A number of different types of medications may be requested to be administered in schools: prescribed, OTC, CAMs, emergency, investigational, and/or controlled substances. These are not exclusive categories. For example, Ritalin™ is a prescription medicine and also a controlled substance, and ibuprofen is an OTC, but can also be a prescription medication. Responses to requests should be based on school district policies, the judgment of the LSN/RN, staff capabilities and training, and the school district administration’s level of support for established health policies.
Schools and school staff should not purchase or have a supply of any OTC medications or distribute them to students.
See definitions of types of medication in the Glossary.
7.6 Self-Carrying and Self-Administration of Prescription
An authorization form completed by the parent/guardian and physician and on file in the school will allow a student to responsibly carry medications for self–administration (see Minnesota Statutes §§ 121A.22, 121A.2205, 121A.221, and 121A.222. This authorization is renewed each school year. Documentation from the prescriber should include:
- records verifying that the student is capable of and has received training on administering the prescribed medication,
- the name and purpose of the medication,
- the prescribed dosage of the medication,
- the times at which or circumstances under which the medication may be given,
- the period for which the medication is prescribed,
- route of administration,
- potential side effects, and
- the duration of time the student can self-administer.
In the case of a disagreement regarding a student’s self–carrying and self–administration of medication, a meeting should be held among all those involved to sort out differences of opinion and develop a plan, keeping as a priority the student’s educational goals and health safety. If the meeting is unsuccessful and the situation is related to special education, a number of organizations can be drawn up for advice, such as PACER, Children’s Disability Law Center, or the Minnesota Department of Education’s No Child Left Behind Consolidated Programs or the Special Education, Compliance, and Assistance unit.
The LSN/RN, in consultation with the parent/legal guardian and physician, needs to evaluate the student’s health status and abilities for safe self-administration of prescription and non-prescription medications, observe the student’s first self–administration at school, and communicate regularly with the parent/legal guardian about any medication administration difficulties or successes. Two ways for an LSN/RN to assess student competence are to have the student come to the health office to self–administer, where the LSN/RN can periodically observe the procedure, or by written documentation from a licensed prescriber stating that the student is administering appropriately. A student self–administering medications may document it on a personal daily medication form.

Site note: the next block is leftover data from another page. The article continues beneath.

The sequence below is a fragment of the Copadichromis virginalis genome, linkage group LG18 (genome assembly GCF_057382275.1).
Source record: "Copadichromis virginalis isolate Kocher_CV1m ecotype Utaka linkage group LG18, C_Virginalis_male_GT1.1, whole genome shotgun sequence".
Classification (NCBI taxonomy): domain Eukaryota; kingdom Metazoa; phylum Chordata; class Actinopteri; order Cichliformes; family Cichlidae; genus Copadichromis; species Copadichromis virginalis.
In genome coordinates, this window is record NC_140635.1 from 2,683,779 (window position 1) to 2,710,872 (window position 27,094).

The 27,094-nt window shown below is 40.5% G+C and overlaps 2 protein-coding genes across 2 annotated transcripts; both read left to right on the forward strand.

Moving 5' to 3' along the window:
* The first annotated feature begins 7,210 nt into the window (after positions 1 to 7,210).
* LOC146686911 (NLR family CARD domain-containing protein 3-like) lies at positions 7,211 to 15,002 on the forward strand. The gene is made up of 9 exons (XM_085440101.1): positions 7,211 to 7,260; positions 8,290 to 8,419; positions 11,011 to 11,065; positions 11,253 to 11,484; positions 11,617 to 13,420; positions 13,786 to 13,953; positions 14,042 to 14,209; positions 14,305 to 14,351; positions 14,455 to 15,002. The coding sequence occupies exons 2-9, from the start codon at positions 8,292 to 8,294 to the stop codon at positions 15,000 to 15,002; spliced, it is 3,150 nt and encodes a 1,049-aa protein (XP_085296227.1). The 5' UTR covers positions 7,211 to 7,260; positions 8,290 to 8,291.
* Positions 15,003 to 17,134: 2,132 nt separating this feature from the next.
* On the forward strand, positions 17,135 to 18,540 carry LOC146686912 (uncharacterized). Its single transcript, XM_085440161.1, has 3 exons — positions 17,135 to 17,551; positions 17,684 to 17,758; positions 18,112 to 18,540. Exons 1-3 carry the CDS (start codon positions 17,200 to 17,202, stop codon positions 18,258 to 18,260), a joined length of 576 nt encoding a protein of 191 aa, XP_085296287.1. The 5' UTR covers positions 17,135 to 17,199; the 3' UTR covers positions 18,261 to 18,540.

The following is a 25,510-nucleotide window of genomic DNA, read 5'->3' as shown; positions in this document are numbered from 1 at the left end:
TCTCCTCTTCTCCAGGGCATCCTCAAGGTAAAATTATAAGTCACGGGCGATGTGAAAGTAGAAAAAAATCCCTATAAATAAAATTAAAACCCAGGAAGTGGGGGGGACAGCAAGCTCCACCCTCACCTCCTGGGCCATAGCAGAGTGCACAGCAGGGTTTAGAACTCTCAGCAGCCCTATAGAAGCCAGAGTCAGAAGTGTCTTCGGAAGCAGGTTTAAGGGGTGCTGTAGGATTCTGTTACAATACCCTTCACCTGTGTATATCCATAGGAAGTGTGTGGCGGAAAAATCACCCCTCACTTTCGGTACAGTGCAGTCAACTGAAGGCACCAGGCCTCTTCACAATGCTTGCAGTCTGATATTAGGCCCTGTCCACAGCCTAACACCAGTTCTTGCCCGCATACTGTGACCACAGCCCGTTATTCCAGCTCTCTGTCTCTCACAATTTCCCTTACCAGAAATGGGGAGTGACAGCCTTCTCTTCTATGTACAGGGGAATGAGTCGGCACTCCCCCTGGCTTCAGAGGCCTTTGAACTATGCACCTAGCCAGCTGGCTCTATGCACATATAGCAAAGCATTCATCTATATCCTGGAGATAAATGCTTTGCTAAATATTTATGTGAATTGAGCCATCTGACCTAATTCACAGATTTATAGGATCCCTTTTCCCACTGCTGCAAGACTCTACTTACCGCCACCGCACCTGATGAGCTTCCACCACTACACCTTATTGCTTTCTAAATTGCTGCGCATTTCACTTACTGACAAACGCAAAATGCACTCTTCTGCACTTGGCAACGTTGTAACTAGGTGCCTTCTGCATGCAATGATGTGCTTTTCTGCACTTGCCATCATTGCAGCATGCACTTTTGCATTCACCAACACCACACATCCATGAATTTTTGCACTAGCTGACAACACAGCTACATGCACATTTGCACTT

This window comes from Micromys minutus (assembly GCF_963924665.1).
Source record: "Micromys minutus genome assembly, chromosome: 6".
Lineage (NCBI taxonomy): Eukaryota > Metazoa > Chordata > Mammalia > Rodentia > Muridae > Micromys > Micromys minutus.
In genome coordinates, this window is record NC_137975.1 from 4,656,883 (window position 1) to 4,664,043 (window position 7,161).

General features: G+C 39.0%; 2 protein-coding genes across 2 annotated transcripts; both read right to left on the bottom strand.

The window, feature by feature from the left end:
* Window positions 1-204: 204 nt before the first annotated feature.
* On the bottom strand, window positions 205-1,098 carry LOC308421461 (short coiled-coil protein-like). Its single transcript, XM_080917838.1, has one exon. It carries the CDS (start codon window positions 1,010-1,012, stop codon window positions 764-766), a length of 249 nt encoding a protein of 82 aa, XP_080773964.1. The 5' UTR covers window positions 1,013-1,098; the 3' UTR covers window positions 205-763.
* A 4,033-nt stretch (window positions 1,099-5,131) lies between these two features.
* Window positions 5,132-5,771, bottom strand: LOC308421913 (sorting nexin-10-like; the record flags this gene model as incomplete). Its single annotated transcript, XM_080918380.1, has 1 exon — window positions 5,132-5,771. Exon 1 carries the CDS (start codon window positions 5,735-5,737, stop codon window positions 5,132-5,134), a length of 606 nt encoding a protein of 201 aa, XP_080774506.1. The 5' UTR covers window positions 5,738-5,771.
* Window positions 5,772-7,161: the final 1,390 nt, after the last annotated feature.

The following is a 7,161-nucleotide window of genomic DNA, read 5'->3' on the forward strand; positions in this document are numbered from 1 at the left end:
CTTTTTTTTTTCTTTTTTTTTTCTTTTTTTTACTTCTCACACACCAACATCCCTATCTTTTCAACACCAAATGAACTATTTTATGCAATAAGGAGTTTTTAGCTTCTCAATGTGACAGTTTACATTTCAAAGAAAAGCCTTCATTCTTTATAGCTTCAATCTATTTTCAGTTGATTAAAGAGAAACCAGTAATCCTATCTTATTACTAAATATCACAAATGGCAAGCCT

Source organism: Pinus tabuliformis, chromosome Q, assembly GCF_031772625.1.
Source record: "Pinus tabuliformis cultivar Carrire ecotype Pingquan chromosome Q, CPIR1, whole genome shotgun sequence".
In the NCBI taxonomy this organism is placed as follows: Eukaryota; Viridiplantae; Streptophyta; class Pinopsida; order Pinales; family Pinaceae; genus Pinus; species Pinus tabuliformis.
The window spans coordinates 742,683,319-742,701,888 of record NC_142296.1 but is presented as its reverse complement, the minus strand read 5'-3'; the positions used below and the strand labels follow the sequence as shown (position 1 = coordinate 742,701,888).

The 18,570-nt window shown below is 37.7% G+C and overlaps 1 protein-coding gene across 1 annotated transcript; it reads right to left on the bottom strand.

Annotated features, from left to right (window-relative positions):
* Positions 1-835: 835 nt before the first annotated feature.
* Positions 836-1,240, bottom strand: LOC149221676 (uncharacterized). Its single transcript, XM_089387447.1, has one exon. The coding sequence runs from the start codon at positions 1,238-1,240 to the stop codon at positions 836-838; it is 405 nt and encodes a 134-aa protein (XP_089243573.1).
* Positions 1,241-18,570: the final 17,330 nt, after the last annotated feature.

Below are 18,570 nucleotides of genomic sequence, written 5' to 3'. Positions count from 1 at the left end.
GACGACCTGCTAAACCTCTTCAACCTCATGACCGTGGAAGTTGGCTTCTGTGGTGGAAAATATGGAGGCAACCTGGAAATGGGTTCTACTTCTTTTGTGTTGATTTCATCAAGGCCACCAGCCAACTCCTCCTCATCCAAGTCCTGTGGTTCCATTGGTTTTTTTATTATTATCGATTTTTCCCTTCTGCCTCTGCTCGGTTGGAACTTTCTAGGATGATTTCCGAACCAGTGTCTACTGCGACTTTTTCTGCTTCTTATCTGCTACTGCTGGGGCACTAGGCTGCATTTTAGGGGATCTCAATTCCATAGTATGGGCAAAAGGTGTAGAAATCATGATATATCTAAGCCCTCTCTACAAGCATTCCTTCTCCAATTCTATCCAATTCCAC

When the request for self–carrying includes controlled substances, the individual request and privilege needs to be examined and a plan made for keeping the student as independent as possible (e.g., medications could be self-administered, but stored in the health office).
When students are self-carrying and self-administering medications, the student teaching team and other appropriate staff can be informed on a need–to–know basis for legitimate educational interests, as specified by FERPA. The student and his or her parent/legal guardian are to be informed of how and to whom this information is shared. If there are difficulties with the student’s ability to safely self–administer, including medication security issues, the building administrator discusses with the student and parent/legal guardian the possible discontinuance of the student’s self–administration. This privilege can also be discontinued if medications are shared with other students or not taken as authorized by parents/legal guardians.
In school districts without LSNs/RNs on staff, educational administrators under the direction of school boards are responsible to set up a system through which: policies are developed in consultation with LSNs/RNs, people are assigned and trained to do health services, the procedures are done safely and consistently, and all necessary documentation is completed. They are also responsible to find appropriate resources and medical expertise to address their students’ medication administration needs. School administrators cannot legally fulfill the role of RNs.
Those districts with LSNs/RNs on staff or on contract will be able to call on staff to take the lead on these responsibilities.
According to the Minnesota Nurse Practice Act, the LSN/RN has the authority and responsibility to reject a request if the LSN/RN believes the request is unnecessary, inappropriate, or could lead to harm.
For further information on the duties of students, see Minnesota Guideline 2.5.
7.7 Self-Carrying and Self-Administration of Non-Prescription
According to Minnesota Statute 121A.222 (2005), a secondary student may possess and use non–prescription pain relief in a manner consistent with the labeling if the district has written parental or guardian authorization.